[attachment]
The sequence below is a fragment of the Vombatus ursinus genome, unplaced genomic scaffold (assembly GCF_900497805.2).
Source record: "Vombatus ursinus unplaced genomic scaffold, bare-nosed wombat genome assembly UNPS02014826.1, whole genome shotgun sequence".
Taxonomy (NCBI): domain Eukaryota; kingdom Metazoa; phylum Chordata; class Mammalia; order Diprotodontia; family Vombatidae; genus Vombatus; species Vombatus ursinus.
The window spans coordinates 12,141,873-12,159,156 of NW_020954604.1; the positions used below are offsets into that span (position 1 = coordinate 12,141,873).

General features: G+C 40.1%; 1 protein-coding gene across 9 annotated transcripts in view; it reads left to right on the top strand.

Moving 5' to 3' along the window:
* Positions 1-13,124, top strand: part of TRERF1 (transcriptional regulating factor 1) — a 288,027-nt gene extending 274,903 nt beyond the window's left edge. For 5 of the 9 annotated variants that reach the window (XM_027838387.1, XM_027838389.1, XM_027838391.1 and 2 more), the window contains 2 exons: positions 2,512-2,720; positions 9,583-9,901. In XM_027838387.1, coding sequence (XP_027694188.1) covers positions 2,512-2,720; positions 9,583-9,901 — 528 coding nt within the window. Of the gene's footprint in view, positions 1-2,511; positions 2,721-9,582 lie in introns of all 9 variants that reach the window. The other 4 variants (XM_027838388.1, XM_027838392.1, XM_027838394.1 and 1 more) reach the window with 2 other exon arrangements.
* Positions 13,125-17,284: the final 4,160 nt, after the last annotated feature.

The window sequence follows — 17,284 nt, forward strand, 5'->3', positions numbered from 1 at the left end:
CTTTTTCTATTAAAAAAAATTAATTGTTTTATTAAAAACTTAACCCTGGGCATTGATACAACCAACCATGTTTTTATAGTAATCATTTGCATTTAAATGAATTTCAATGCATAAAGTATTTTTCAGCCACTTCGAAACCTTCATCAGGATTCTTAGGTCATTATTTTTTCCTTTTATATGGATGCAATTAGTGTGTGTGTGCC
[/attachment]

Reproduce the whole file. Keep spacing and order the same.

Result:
The sequence below is a fragment of the Vombatus ursinus genome, unplaced genomic scaffold (assembly GCF_900497805.2).
Source record: "Vombatus ursinus unplaced genomic scaffold, bare-nosed wombat genome assembly UNPS02014826.1, whole genome shotgun sequence".
Taxonomy (NCBI): domain Eukaryota; kingdom Metazoa; phylum Chordata; class Mammalia; order Diprotodontia; family Vombatidae; genus Vombatus; species Vombatus ursinus.
The window spans coordinates 12,141,873-12,159,156 of NW_020954604.1; the positions used below are offsets into that span (position 1 = coordinate 12,141,873).

General features: G+C 40.1%; 1 protein-coding gene across 9 annotated transcripts in view; it reads left to right on the top strand.

Moving 5' to 3' along the window:
* Positions 1-13,124, top strand: part of TRERF1 (transcriptional regulating factor 1) — a 288,027-nt gene extending 274,903 nt beyond the window's left edge. For 5 of the 9 annotated variants that reach the window (XM_027838387.1, XM_027838389.1, XM_027838391.1 and 2 more), the window contains 2 exons: positions 2,512-2,720; positions 9,583-9,901. In XM_027838387.1, coding sequence (XP_027694188.1) covers positions 2,512-2,720; positions 9,583-9,901 — 528 coding nt within the window. Of the gene's footprint in view, positions 1-2,511; positions 2,721-9,582 lie in introns of all 9 variants that reach the window. The other 4 variants (XM_027838388.1, XM_027838392.1, XM_027838394.1 and 1 more) reach the window with 2 other exon arrangements.
* Positions 13,125-17,284: the final 4,160 nt, after the last annotated feature.

The window sequence follows — 17,284 nt, forward strand, 5'->3', positions numbered from 1 at the left end:
CTTTTTCTATTAAAAAAAATTAATTGTTTTATTAAAAACTTAACCCTGGGCATTGATACAACCAACCATGTTTTTATAGTAATCATTTGCATTTAAATGAATTTCAATGCATAAAGTATTTTTCAGCCACTTCGAAACCTTCATCAGGATTCTTAGGTCATTATTTTTTCCTTTTATATGGATGCAATTAGTGTGTGTGTGCC